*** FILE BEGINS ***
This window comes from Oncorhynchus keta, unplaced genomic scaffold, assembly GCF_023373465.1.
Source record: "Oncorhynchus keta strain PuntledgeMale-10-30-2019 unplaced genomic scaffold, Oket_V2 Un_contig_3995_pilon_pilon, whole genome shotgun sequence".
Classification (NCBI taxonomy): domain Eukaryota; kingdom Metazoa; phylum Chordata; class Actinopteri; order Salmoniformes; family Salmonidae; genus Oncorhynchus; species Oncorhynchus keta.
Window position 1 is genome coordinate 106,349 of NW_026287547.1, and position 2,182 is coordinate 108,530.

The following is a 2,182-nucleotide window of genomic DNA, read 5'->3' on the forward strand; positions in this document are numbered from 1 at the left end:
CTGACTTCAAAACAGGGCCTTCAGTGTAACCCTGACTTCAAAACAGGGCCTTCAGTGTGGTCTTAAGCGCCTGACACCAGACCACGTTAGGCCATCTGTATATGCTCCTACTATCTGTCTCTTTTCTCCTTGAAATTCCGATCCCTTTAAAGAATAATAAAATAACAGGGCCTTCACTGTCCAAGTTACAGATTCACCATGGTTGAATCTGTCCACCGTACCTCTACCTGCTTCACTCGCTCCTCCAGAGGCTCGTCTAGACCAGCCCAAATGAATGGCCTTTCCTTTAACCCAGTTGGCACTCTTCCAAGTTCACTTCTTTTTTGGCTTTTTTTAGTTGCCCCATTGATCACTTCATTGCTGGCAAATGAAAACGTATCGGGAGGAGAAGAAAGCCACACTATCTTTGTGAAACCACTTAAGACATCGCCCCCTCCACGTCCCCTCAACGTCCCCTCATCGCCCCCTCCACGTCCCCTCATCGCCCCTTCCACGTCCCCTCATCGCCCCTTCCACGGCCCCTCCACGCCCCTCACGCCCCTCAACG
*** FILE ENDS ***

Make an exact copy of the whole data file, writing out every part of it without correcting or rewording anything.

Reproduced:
This window comes from Oncorhynchus keta, unplaced genomic scaffold, assembly GCF_023373465.1.
Source record: "Oncorhynchus keta strain PuntledgeMale-10-30-2019 unplaced genomic scaffold, Oket_V2 Un_contig_3995_pilon_pilon, whole genome shotgun sequence".
Classification (NCBI taxonomy): domain Eukaryota; kingdom Metazoa; phylum Chordata; class Actinopteri; order Salmoniformes; family Salmonidae; genus Oncorhynchus; species Oncorhynchus keta.
Window position 1 is genome coordinate 106,349 of NW_026287547.1, and position 2,182 is coordinate 108,530.

The following is a 2,182-nucleotide window of genomic DNA, read 5'->3' on the forward strand; positions in this document are numbered from 1 at the left end:
CTGACTTCAAAACAGGGCCTTCAGTGTAACCCTGACTTCAAAACAGGGCCTTCAGTGTGGTCTTAAGCGCCTGACACCAGACCACGTTAGGCCATCTGTATATGCTCCTACTATCTGTCTCTTTTCTCCTTGAAATTCCGATCCCTTTAAAGAATAATAAAATAACAGGGCCTTCACTGTCCAAGTTACAGATTCACCATGGTTGAATCTGTCCACCGTACCTCTACCTGCTTCACTCGCTCCTCCAGAGGCTCGTCTAGACCAGCCCAAATGAATGGCCTTTCCTTTAACCCAGTTGGCACTCTTCCAAGTTCACTTCTTTTTTGGCTTTTTTTAGTTGCCCCATTGATCACTTCATTGCTGGCAAATGAAAACGTATCGGGAGGAGAAGAAAGCCACACTATCTTTGTGAAACCACTTAAGACATCGCCCCCTCCACGTCCCCTCAACGTCCCCTCATCGCCCCCTCCACGTCCCCTCATCGCCCCTTCCACGTCCCCTCATCGCCCCTTCCACGGCCCCTCCACGCCCCTCACGCCCCTCAACG